Although the value space of this attribute is full URIs, the producer and consumer need to agree on the lexical space of this attribute [XMLSCHEMA2]. This document defines two possibilities, but others are imaginable.

  1. g:graph has a lexical space similar to xhtml:id. Therefore, if the base URI of the document is then the attribute g:graph="foo" represents the URI Note that this decision restricts the producer's ability to mint URIs for named graphs.

  2. g:graph has a lexical space similar to xhtml:about. Therefore, if the base URI of the document is then the attribute g:graph="foo" represents the URI This allows any absolute or relative URI to be used as a named graph. Safe CURIEs and blank nodes are allowed.

Once the attribute and its lexical space have been agreed, the producer may publish RDFa containing named graphs. When the agreed attribute has been set on an element, all triples found on that element and its descendants are taken to be part of the named graph specified. The following is an example XHTML document using named graphs, with g:graph defined to have a lexical space similar to xhtml:about:

<html xmlns=""
		<title>Example of Named Graphs in RDFa</title>
		<p about="_:gavin" typeof="foaf:Person">
			<span property="foaf:name">Gavin</span>
			<span rel="mind:thinks" resource="#gavins_thoughts">thinks that</span>
			<span typeof="foaf:Document" g:graph="#gavins_thoughts">
				<i property="dc:title">Moby Dick</i> was written by
				<span property="dc:creator">Herman Melville</span>
		<p about="_:smithy" typeof="foaf:Person">
			<span property="foaf:name">Smithy</span>
			<span rel="mind:thinks" resource="#smithys_thoughts">thinks that</span>
			<span typeof="foaf:Document" g:graph="#smithys_thoughts">
				<i property="dc:title">Moby Dick</i> was written by
				<span property="dc:creator">Melville Herman</span>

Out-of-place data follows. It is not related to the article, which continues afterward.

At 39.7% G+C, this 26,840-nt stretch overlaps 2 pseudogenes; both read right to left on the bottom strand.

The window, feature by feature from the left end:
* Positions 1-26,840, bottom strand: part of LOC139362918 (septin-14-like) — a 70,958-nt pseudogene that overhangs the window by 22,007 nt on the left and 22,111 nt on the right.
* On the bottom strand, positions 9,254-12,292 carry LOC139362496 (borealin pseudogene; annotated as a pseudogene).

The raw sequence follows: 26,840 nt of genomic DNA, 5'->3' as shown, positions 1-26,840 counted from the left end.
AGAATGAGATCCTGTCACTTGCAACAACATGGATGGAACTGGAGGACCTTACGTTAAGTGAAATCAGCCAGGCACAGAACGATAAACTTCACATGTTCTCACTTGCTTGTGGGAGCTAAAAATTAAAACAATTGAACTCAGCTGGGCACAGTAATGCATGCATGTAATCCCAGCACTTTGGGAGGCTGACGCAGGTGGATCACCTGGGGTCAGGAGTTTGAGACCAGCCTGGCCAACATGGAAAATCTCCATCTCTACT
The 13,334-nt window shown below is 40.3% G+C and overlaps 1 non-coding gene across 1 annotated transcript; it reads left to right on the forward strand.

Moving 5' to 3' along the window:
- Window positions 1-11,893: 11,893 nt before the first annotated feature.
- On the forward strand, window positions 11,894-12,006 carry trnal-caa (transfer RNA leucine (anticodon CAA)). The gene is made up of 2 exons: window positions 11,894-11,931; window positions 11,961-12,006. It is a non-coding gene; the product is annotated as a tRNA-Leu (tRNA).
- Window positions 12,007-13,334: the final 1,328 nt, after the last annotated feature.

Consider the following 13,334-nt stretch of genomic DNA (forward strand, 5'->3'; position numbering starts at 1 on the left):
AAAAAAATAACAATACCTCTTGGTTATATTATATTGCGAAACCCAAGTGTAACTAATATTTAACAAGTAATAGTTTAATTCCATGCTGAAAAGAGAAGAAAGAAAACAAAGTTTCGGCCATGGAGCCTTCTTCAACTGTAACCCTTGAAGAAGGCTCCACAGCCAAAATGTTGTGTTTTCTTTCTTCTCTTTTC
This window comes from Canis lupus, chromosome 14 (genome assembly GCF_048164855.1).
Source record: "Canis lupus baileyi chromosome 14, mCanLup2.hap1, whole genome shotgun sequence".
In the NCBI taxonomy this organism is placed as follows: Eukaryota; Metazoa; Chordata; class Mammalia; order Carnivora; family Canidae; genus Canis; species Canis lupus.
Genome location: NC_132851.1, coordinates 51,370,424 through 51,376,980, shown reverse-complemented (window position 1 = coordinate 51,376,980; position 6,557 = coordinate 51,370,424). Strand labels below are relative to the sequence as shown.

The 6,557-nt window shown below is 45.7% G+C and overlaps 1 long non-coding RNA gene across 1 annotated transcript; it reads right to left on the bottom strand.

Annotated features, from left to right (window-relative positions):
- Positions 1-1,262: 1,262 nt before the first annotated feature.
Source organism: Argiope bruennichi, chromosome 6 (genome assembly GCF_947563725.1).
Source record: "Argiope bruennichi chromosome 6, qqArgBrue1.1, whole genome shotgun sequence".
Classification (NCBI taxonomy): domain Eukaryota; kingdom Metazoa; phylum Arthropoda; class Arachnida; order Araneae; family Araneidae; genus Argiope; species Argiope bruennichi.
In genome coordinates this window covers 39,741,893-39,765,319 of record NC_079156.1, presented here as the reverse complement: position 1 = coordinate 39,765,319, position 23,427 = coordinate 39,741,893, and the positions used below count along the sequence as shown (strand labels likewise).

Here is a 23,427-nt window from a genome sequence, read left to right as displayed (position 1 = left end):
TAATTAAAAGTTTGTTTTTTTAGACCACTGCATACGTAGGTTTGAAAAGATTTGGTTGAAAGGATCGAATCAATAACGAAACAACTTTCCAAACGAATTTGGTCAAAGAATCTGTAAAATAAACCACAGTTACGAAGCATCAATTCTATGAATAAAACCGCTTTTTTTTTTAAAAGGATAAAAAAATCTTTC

The information above can be represented in Notation 3 [N3] as:

@prefix foaf : <> .
@prefix dc   : <> .
@prefix mind : <> .

_:graph0 = {
	_:gavin a foaf:Person ;
		foaf:name "Gavin" ;
		mind:thinks <#gavins_thoughts> .

	_:smithy a foaf:Person ;
		foaf:name "Smithy" ;
		mind:thinks <#smithys_thoughts> .
} .

<#gavins_thoughts> = {
	_:node1 a foaf:Document ;
		dc:title "Moby Dick" ;
		dc:creator "Herman Melville" .
} .

<#smithys_thoughts> = {
	_:node2 a foaf:Document ;
		dc:title "Moby Dick" ;
		dc:creator "Melville Herman" .
} .

3.1. Triples on Multiple Elements

In RDFa, many triples are generated from attributes split across multiple elements. A slightly contrived example:

	<div about="#joe">
			<div rel="foaf:homepage" rev="foaf:primaryTopic" xmlns:foaf="">
					<a href=""></a>

When graphs are specified, it may seem unclear as to which graph the triples should be added.

<div g:graph="#g1">
	<div g:graph="#g2" about="#joe">
		<div g:graph="#g3">
			<div g:graph="#g4" rel="foaf:homepage" rev="foaf:primaryTopic"
				<p g:graph="#g5">
					<a g:graph="#g6"

The rule is that a triple is added to the graph of the element which set the predicate of the triple. So, in the previous example, the following Notation 3 is generated.

@prefix foaf : <> .

<#g1> = {} .
<#g2> = {} .
<#g3> = {} .
<#g4> = {
	<#joe> foaf:homepage <> .
	<> foaf:primaryTopic <#joe> .
} .
<#g5> = {} .
<#g6> = {} .

4. Processing Named Graphs

The standard RDFa processing sequence [RDFA] requires only minor modifications to allow for named graphs. The modifications required are as follows:

A. References

Notation 3, Tim Berners-Lee, Editor ($Id: Notation3.html,v 1.135 2006/03/09 02:59:33 timbl Exp $) <>.
RDF Test Cases, Jan Grant, David Beckett, Editors, Brian McBride, Series Editor, W3C Recommendation 10 February 2004 <>. Latest version <>.
N-Quads: Extending N-Triples with Context, Richard Cyganiak, Andreas Harth, Aidan Hogan, Public draft ($Id: index.html 15695 2008-07-18 15:29:29Z richard $). Latest version <>.
RDFa in XHTML: Syntax and Processing, Ben Adida, Mark Birbeck, Shane McCarron, Steven Pemberton, Editors, W3C Recommendation 14 October 2008 <>. Latest version <>.
RDF/XML Syntax Specification (Revised), David Beckett, Editor, Brian McBride, Series Editor, W3C Recommendation 10 February 2004 <>. Latest version <>.
SPARQL Query Language for RDF, Eric Prud'hommeaux, Andy Seaborne, Editors, W3C Recommendation 15 January 2008 <>. Latest version <>.
Scalable Vector Graphics (SVG) Tiny 1.2 Specification, Ola Andersson, Robin Berjon, et al, Editors, W3C Recommendation 22 December 2008 <>. Latest version <>.
The TriG Syntax, Chris Bizer, Richard Cyganiak, <>. Latest version <>.
TriX : RDF Triples in XML, Jeremy J Carroll, Patrick Stickler, HP Technical Report HPL-2004-56 <>.
Turtle: Terse RDF Triple Language, David Beckett, Tim Berners-Lee, W3C Team Submission 14 January 2008 <>. Latest version <>.
XML Schema Part 2: Datatypes Second Edition, Paul V Biron, Ashok Malhotra, Editors, W3C Recommendation 28 October 2004 <>. Latest version <>.

B. Implementations

Known implementations of this idea: